Sarah Munday, head of new product development at condiment producer Mizkan, highlights that according to a recent report from Friends of the Earth Europe and Zero Waste Europe, roughly a quarter of food wasted in the UK is thrown away while still wrapped in its plastic packaging.

“This is largely down to the fact that plastic packaging encourages consumers to purchase more food than they need to – leading to food waste. Food that is available to be purchased alone, is less likely to be wasted.

“Grab-and-go operators should look at selling food unpackaged where that is possible, not only reducing the amount of packaging required, but also the amount of food that is ultimately wasted.

“Instead of using cling film to wrap foods, operators should look to use biodegradable greaseproof papers to package food instead. Regular customers should also be encouraged to bring in their own Tupperware or similar to eat from and store food in, to help reduce waste.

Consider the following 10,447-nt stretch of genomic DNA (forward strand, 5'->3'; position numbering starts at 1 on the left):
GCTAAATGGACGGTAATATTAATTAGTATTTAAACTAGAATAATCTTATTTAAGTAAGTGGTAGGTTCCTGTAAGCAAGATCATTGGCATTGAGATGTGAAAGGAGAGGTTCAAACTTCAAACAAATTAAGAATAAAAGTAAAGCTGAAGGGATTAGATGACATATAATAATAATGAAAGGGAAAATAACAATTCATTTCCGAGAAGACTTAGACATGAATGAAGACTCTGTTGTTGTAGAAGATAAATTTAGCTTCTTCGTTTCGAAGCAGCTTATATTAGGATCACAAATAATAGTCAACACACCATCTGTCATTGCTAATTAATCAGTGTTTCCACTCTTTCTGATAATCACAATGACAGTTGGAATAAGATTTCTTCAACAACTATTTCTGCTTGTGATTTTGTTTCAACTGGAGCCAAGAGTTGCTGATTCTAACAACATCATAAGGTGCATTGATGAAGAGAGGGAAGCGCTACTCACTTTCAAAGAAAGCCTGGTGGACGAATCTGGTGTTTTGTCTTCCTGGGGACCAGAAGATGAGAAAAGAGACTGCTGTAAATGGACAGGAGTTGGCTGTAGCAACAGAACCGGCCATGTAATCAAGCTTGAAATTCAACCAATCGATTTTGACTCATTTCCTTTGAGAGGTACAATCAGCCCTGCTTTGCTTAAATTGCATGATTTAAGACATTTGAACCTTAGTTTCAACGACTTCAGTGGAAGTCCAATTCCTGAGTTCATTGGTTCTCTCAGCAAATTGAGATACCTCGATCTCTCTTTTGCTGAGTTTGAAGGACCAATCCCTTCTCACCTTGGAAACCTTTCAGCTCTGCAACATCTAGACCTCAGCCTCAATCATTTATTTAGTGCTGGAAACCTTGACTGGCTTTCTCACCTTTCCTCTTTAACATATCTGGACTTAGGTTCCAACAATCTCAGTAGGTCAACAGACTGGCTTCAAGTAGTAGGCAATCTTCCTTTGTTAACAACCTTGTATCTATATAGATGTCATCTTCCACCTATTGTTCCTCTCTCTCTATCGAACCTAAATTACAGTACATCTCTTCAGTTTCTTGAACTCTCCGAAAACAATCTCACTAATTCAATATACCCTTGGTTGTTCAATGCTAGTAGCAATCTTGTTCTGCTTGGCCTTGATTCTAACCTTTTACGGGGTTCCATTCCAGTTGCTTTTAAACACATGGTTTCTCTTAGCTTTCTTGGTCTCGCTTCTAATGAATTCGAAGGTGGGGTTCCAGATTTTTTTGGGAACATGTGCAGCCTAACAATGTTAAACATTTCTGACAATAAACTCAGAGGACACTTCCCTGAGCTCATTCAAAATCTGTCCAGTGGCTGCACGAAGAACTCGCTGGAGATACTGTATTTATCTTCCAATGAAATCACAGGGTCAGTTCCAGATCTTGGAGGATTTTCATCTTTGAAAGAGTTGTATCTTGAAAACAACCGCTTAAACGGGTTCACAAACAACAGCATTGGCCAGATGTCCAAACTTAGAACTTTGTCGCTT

“In addition, for those inevitable times where food is left behind, operators should look to donate the leftover food to charity – cutting back waste and helping a good cause.

“It is important to remember that sustainability and environmental friendliness are not changes that will happen overnight, so operators need to be realistic about the time-frames they set themselves.

“Any change, no matter how small, is one that will eventually help to make a difference. For consumers, it is paramount that they see operators and larger companies actively looking to make these changes, and lead by example.”